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Subcultures, terraces and cult movies…


The history of subcultures and life on the terraces has been explored in many many movies, but often with outcomes not exactly exciting. Here we’re talking about three cult movies of different eras that have marked an epoch and deserve to be discovered or rediscovered, for those who do not know them.


It was 1973 and The Who composed the rock opera “Quadrophenia”, dedicated to the life of Jimmy, a Mod of the London working class of the 1960s. In 1979, British director Frank Roddam, on his directorial debut, decided to bring the story to the big screen. The story, set in 1964, sees Jimmy as the protagonist, struggling with a boring job, a family that does not understand him and his redemption through the modernist subculture, which has its peak on the weekend in Brighton, where the Mods will clash with rockers. But, at the highest moment of his street life, he will have to suffer the betrayal of his girlfriend, a best friend, and even his idol. All marked by the music of The Who. In the role of Jimmy we have Phil Daniels, while in that of Ace we see Sting, still far from planetary fame. Even today the film is the object of cult by Mods from around the whole world, and the film locations of Brighton are that of pilgrimage.


We move from Mod to punk: in 1986 the director Alex Cox decides to take to the big screen in the movie “Sid and Nancy” the story of The Sex Pistols bassist Sid Vicious and his girlfriend Nancy Spungen. A story of love and death, of music and heroine, which will lead the two protagonists to destruction, after having tasted a glory that, in the case of Sid Vicious, will come posthumously. We are in 1977 and punk has invaded the streets of London: the Queen’s Jubilee is celebrated, but the real Kings of the City are The Sex Pistols. Unfortunately relations within the band are taking a bad turn and Sid and Nancy will take the road to New York, a way that will lead them to the tragic end of their lives. In the role of Sid we have the future Oscar winner Gary Oldman, while that of Nancy is entrusted to Chloe Webb. Kurt Cobain’s future wife Courtney Love and Iggy Pop also appear in the movie. Although the movie deals with The Sex Pistols. Curiously, the music is entrusted to the former member of The Clash Joe Strummer and The Pogues.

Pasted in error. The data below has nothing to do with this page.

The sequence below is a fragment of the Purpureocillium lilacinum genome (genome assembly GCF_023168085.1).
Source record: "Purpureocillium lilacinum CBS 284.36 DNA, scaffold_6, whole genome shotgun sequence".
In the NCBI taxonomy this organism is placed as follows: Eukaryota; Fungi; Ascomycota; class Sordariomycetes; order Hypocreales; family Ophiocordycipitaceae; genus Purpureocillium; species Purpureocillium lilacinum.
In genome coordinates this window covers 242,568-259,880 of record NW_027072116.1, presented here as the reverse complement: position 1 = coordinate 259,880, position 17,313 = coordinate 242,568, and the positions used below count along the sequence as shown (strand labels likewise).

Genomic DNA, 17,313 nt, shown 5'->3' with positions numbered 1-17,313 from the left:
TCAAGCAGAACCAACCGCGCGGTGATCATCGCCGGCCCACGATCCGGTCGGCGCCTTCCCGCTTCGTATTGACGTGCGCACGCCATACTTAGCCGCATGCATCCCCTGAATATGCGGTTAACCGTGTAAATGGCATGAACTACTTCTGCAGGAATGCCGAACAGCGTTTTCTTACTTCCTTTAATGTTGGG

We conclude our journey through the world of British terraces and hooliganism with “The Football Factory”, an adaptation of the 1997 novel by John King by director Nick Love. We are in 2004 and the young Tommy Johnson, played by Danny Dyer, spends his days waiting for the weekends, during which he devotes himself completely to his passions: alcohol, sex and, above all, violent raids together with his partners of the Chelsea Headhunters. His life, following a disagreement with fans of Millwall, will suffer unexpected consequences that will lead him to reconsider his existence. But will it be so? The film quickly became a cult object among fans all over Europe, thanks to the maniacal care for clothing and the soundtrack. The epic scene of the clashes between Chelsea and Millwall are also attended by the true Headhunters’ historic leader Stephen Hickmott.


We now wish you a good vision!

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